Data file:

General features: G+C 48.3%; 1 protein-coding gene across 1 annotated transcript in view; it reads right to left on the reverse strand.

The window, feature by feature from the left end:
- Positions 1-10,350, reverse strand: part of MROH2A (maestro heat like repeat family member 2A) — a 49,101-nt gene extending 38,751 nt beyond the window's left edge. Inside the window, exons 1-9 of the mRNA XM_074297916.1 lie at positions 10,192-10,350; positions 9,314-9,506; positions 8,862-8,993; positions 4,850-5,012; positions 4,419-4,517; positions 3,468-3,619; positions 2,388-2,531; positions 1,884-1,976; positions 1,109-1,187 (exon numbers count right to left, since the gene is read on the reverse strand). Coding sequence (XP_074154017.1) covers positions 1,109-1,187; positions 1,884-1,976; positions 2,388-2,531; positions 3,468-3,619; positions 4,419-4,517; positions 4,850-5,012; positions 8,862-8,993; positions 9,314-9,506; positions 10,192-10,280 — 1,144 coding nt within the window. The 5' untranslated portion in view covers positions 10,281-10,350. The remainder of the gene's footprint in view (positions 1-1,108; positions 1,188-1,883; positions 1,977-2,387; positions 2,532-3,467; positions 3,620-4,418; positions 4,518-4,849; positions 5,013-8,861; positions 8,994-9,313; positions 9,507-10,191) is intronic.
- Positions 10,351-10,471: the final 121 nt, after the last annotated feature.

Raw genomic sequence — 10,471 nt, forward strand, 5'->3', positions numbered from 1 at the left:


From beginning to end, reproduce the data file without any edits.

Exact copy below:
General features: G+C 48.3%; 1 protein-coding gene across 1 annotated transcript in view; it reads right to left on the reverse strand.

The window, feature by feature from the left end:
- Positions 1-10,350, reverse strand: part of MROH2A (maestro heat like repeat family member 2A) — a 49,101-nt gene extending 38,751 nt beyond the window's left edge. Inside the window, exons 1-9 of the mRNA XM_074297916.1 lie at positions 10,192-10,350; positions 9,314-9,506; positions 8,862-8,993; positions 4,850-5,012; positions 4,419-4,517; positions 3,468-3,619; positions 2,388-2,531; positions 1,884-1,976; positions 1,109-1,187 (exon numbers count right to left, since the gene is read on the reverse strand). Coding sequence (XP_074154017.1) covers positions 1,109-1,187; positions 1,884-1,976; positions 2,388-2,531; positions 3,468-3,619; positions 4,419-4,517; positions 4,850-5,012; positions 8,862-8,993; positions 9,314-9,506; positions 10,192-10,280 — 1,144 coding nt within the window. The 5' untranslated portion in view covers positions 10,281-10,350. The remainder of the gene's footprint in view (positions 1-1,108; positions 1,188-1,883; positions 1,977-2,387; positions 2,532-3,467; positions 3,620-4,418; positions 4,518-4,849; positions 5,013-8,861; positions 8,994-9,313; positions 9,507-10,191) is intronic.
- Positions 10,351-10,471: the final 121 nt, after the last annotated feature.

Raw genomic sequence — 10,471 nt, forward strand, 5'->3', positions numbered from 1 at the left: